11. Why We Do Surya Namaskar
Suryanamaskar is the Hindu way of paying tribute to the Surya Bhagwan or the Sun God. By doing so, we help ourselves in two ways. First, we wake up early and make it our habit thus, incorporating a healthy lifestyle and second, the morning sun rays are good for the eyes, hence, it keeps them healthy and bright too.
12. Why We Do Not Sleep With Our Heads Towards North
We know that the earth has a magnetic field with an imaginary magnet aligned in the North-South direction. And our body too has a magnetic field of its own, pertaining to the heart and it’s blood flow. So, when we sleep with our heads towards North direction, the two magnetic fields become non-aligned and cause various health problems such as heart diseases, Alzheimer’s disease, brain degenaration, Parkinson’s disease etc. This can explain our mythical beliefs of inviting ghosts on sleeping with head towards North.
13. Why We Touch Feet
Hindus have a way of showing respect to the elders and the enlightened by touching their feet to seek their blessings. When we touch somebody’s feet, it marks the state of our reduced ego or shraddha and when they accept this respect, their hearts are filled with a positive energy or karuna that completes a circuit of cosmic energy flow; letting it flow from their feet to reach our fingertips and thus, connecting our minds and hearts.
14. Why Males Bear a Choti
In Yog, Bhramarandhra is the highest or the 7th chakra of the body consists of the thousand petalled lotus of wisdom. The knotted shikha or choti at the Adhipati Marma, the highest and the most sensitive spot on the head where the nexus of all the nerves is located, helps protect this centre and preserve it’s energy or Ojas.
15. Why We Worship Peepal Tree
Peepal though useless in terms of strong wood for furnitures or bearing any fruits; it is still worshipped like God. Why? It is because, since the ancient times we had known that Peepal is one of the few trees that gives off oxygen even in the night time, thus, to protect this life enriching tree, we related it to God and religion.
16. Why We Worship Tulsi
Tulsi or ‘The Holy Basil’ is given the status of mother by us. It is so because the Vedic sages knew the importance of the plant. It is a great medicinal herb that has many health benefits. Tulsi when taken in tea or other wise, regulates body systems, prevents diseases, stabilizes health conditions and increases immunity. It is very effective in keeping away mosquitoes, insects and even snakes.
17. Why We Worship Idols
Idol worshipping is the basis of Hinduism. We stress on worshipping idols since they help in strengthening concentration. When you are free to imagine, you are more likely to wander off but when we have a specific idol to concentrate on, we are more easily able to meditate without any mental diversion and thus, gain spiritual energy.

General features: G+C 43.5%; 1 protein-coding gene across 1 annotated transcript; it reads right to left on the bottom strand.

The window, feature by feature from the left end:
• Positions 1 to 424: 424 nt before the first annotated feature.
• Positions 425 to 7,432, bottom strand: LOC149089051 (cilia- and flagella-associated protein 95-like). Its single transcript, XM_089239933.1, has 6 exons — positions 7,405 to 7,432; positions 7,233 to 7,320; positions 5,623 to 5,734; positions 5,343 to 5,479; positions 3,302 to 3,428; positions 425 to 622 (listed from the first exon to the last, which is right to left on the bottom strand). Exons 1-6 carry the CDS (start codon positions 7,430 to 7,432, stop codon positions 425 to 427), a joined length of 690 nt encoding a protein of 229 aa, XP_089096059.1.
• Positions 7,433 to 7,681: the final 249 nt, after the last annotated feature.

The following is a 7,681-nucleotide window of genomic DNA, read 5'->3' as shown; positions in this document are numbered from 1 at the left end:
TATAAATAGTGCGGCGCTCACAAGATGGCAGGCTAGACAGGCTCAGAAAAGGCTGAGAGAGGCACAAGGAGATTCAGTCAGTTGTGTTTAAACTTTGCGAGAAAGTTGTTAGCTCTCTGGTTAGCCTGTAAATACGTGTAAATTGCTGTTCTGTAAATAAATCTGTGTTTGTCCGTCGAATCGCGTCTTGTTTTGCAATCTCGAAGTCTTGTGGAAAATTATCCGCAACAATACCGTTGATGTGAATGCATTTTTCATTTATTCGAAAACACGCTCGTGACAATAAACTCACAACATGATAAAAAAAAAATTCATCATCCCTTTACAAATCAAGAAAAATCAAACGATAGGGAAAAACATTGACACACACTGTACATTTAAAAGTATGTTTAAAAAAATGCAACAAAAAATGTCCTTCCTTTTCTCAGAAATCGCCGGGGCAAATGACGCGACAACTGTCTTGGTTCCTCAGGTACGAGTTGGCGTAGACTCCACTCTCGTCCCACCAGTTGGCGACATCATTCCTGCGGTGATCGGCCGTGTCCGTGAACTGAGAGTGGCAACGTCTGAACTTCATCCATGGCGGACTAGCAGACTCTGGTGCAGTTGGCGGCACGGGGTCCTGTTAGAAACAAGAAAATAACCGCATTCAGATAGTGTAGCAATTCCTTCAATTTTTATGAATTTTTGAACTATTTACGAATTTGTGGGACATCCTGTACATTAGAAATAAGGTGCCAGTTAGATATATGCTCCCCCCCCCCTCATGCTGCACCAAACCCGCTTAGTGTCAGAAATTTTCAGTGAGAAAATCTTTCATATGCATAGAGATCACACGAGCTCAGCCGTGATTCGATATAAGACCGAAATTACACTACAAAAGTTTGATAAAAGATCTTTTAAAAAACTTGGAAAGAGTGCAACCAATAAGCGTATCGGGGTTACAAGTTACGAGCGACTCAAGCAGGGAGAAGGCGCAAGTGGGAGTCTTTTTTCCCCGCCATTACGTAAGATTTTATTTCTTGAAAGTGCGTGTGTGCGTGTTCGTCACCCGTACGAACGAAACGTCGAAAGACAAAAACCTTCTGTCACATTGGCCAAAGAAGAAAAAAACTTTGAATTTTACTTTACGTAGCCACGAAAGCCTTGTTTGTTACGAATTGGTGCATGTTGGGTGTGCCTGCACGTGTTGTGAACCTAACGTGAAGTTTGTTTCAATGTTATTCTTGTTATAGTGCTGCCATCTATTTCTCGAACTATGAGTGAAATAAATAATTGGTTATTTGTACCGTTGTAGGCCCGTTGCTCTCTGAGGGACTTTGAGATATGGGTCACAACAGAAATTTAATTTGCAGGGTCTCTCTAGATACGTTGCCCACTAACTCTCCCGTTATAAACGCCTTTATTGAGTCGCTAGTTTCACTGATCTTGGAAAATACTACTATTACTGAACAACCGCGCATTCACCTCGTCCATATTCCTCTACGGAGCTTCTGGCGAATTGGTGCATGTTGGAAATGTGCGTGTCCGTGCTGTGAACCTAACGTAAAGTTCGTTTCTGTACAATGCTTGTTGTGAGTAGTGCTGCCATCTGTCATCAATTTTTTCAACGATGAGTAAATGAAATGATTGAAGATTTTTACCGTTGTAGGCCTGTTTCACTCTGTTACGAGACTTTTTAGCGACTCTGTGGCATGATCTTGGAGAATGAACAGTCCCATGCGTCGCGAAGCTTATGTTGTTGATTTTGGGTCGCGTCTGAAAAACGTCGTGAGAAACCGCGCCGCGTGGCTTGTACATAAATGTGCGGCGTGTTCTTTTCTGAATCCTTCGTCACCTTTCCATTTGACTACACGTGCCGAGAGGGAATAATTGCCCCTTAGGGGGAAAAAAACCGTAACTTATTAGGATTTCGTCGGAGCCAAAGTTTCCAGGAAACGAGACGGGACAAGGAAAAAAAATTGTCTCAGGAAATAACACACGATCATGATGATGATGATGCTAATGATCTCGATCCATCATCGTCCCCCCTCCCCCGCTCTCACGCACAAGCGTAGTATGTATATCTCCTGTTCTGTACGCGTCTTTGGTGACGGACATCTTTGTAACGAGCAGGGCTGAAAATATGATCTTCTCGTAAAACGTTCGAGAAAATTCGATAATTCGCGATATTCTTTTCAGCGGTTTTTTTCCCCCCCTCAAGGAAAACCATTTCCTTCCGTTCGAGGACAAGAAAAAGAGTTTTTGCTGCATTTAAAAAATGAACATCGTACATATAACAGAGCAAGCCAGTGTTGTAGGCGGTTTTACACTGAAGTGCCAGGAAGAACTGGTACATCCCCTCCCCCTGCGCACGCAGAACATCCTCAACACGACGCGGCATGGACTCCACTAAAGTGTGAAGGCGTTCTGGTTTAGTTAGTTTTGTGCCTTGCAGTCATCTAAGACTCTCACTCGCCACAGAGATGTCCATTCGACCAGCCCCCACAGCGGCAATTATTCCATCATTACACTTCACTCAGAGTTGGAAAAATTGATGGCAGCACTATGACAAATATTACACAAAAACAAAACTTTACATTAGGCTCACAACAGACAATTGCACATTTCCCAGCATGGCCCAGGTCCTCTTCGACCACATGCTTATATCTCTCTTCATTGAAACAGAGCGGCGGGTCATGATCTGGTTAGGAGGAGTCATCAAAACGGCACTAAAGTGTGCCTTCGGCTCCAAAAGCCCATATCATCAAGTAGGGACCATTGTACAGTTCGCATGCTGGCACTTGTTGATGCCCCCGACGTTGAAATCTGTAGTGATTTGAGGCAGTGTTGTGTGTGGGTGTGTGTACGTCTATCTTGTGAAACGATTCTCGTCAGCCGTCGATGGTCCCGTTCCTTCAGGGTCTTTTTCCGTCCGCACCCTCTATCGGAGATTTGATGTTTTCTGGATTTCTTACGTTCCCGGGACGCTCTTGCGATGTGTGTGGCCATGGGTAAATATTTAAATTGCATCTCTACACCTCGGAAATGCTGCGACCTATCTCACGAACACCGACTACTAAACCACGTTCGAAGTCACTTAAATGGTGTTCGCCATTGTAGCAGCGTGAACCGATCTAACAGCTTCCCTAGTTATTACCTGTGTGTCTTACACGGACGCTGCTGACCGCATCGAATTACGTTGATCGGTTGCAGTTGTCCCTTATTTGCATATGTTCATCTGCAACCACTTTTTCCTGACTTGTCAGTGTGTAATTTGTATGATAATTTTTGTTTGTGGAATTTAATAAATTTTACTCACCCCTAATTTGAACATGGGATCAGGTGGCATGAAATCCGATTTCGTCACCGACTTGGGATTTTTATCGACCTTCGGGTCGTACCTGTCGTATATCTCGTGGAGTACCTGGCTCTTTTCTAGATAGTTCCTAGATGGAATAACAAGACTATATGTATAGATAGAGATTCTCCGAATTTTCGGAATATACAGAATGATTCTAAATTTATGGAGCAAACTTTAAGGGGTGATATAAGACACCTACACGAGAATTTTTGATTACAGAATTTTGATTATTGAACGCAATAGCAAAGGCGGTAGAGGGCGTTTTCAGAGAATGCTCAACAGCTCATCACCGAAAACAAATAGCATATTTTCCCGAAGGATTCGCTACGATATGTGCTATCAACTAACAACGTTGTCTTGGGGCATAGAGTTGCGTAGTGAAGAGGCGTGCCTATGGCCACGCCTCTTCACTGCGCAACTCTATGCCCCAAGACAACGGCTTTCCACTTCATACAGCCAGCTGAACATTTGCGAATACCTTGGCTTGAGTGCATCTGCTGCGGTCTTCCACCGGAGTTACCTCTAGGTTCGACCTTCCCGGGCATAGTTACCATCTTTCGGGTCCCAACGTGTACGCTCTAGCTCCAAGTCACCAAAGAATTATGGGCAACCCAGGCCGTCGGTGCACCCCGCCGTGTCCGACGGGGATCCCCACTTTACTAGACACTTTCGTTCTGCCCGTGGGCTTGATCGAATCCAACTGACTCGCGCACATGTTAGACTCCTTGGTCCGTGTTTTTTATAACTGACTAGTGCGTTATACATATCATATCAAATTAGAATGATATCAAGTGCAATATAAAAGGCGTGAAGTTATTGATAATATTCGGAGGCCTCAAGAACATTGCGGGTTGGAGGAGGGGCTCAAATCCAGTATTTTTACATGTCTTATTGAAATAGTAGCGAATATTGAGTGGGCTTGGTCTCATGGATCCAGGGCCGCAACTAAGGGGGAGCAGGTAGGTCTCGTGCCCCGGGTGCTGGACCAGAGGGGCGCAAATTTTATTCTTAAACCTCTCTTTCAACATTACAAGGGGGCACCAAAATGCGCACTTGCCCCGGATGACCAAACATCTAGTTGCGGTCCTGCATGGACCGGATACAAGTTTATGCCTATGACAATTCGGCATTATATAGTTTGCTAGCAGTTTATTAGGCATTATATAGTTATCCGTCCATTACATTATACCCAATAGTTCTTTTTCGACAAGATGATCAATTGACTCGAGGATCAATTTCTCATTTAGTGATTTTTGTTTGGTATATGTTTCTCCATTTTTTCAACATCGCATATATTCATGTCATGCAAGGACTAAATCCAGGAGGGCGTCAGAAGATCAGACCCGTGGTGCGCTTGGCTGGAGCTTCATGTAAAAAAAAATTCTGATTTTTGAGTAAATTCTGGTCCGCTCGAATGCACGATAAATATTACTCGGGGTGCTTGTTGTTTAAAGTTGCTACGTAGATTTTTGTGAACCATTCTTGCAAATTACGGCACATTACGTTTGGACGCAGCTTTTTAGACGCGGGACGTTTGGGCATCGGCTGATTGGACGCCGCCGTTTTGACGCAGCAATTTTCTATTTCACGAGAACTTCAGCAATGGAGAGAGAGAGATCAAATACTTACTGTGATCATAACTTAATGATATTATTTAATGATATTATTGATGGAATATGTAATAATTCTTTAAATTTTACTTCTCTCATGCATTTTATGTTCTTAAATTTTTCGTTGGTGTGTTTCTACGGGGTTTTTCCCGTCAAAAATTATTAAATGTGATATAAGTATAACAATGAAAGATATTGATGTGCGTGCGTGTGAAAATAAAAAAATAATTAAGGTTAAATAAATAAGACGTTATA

18. Why We Visit Temples
Our temples are so built strategically as to have the positive energy flowing inside them. The Moolsthanam or theGarbhagriha where the main idol of the temple is situated is in the centre and beneath it is a copper plate buried, which attracts the magnetic field of the earth and let’s us absorb those waves when we walk round the idol in the form of Parikrama. This is however, a slow process, and with regular visits to the temple we are able to build a the reservoir of positive energy within us.
19. Why Our Temples Have Bells
It is customary to ring the bell before entering the inner sanctum or the Garbhagriha of a temple. The sound of the bell is said to be pleasing to God and ward off evil spirits. However, scientifically speaking, the echo produced by ringing it, lasting at least 7 seconds long, creates a unity in the right and the left parts of the brain, enabling us to fully concentrate, disposing off any negative energy and thus negative thoughts and also activating all the seven chakras of the body.
20. Why We Throw Coins In Rivers
Although, it is considered to be a devotional practice to pay homage to the God and also to bring one luck, it is however an ingenious design made by our fore-fathers to ensure adequate intake of copper by us. In the ancient times when there were only copper coins instead of today’s stainless steel ones, making it customary to throw coins in the river water ensured we take in enough copper in our drinking water.